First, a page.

Acknowledgments

The authors would like to acknowledge the following funding sources for support of this work: NSF IOS-1331218 and NSF DEB-1547024.

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Keywords: diazotrophs, nitrogen fixation, plant growth promotion, acetylene reduction assay, maize

Citation: Norman JS, Hare JR and Friesen ML (2017) Comment: Isolation and Screening of Bacteria for Their Diazotrophic Potential and Their Influence on Growth Promotion of Maize Seedlings in Greenhouses. Front. Plant Sci. 8:212. doi: 10.3389/fpls.2017.00212

Received: 08 November 2016; Accepted: 03 February 2017;
Published: 28 February 2017.

Edited by:

Puneet Singh Chauhan, National Botanical Research Institute (CSIR), India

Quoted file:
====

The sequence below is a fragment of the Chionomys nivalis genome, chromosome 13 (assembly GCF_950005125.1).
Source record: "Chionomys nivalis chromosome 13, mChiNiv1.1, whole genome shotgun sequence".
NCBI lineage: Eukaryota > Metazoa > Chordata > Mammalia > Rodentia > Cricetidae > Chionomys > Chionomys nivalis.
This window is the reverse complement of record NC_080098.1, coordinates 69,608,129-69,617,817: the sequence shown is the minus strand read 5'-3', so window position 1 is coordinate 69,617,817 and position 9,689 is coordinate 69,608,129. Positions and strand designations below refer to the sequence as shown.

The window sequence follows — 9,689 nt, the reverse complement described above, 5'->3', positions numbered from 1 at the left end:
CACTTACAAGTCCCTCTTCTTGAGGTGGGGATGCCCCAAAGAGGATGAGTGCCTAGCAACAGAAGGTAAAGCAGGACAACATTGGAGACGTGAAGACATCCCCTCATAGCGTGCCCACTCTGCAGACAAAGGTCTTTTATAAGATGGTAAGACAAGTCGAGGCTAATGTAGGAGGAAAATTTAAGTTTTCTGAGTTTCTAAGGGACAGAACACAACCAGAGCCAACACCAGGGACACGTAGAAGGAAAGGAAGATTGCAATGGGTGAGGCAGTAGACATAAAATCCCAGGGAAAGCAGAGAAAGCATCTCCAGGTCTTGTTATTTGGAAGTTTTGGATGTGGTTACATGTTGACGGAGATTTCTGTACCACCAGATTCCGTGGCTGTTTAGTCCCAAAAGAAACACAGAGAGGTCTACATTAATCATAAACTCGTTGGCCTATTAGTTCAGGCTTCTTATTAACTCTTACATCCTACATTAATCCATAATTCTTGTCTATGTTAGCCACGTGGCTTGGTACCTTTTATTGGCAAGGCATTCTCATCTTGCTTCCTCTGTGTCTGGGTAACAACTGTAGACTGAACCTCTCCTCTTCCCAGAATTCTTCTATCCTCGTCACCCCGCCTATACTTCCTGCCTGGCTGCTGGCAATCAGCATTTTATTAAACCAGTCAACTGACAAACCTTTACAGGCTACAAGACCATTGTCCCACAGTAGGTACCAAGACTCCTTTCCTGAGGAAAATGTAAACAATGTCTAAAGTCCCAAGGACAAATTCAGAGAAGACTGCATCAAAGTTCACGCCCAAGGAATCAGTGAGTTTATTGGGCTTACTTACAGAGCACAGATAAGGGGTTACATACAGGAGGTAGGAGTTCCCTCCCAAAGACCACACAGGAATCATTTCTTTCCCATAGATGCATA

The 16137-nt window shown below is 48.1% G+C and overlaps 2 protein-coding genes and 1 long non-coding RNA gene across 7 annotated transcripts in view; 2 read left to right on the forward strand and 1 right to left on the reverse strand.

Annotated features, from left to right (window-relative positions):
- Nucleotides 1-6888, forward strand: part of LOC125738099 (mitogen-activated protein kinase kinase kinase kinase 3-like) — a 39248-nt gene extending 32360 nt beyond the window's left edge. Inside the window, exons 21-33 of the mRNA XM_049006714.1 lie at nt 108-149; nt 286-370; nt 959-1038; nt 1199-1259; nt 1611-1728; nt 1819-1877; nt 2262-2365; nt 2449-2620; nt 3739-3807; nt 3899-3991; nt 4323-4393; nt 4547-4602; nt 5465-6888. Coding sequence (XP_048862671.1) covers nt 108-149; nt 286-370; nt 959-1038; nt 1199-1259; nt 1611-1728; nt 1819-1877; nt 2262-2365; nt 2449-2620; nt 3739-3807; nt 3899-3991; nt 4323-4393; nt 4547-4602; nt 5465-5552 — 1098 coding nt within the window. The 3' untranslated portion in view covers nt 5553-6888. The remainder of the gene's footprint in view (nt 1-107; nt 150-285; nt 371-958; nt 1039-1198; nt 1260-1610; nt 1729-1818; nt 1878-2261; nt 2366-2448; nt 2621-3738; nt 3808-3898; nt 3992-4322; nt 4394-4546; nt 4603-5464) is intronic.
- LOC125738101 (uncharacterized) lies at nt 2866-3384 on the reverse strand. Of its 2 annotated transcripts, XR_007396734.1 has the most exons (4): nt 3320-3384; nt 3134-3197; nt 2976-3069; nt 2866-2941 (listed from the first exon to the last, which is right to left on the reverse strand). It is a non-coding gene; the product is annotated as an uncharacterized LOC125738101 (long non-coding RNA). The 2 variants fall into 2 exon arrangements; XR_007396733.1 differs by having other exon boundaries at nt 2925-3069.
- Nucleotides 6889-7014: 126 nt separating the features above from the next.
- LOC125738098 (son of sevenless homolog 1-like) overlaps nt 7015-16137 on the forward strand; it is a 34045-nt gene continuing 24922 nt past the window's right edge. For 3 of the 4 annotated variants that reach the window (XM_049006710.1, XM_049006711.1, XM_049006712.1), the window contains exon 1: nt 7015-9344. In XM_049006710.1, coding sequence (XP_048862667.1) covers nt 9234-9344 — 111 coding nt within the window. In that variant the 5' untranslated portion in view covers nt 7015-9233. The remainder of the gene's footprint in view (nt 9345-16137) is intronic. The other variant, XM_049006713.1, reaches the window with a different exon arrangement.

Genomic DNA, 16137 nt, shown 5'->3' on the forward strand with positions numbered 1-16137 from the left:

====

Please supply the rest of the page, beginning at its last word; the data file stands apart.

Reviewed by:

Anandham Rangasamy, Tamil Nadu Agricultural University, India
Praveen Rahi, National Centre for Cell Science (NCCS), India
Arvind Gulati, CSIR-Institute of Himalayan Bioresource Technology, India

Copyright © 2017 Norman, Hare and Friesen. This is an open-access article distributed under the terms of the Creative Commons Attribution License (CC BY). The use, distribution or reproduction in other forums is permitted, provided the original author(s) or licensor are credited and that the original publication in this journal is cited, in accordance with accepted academic practice. No use, distribution or reproduction is permitted which does not comply with these terms.

*Correspondence: Jeffrey S. Norman, jsnorman7@gmail.com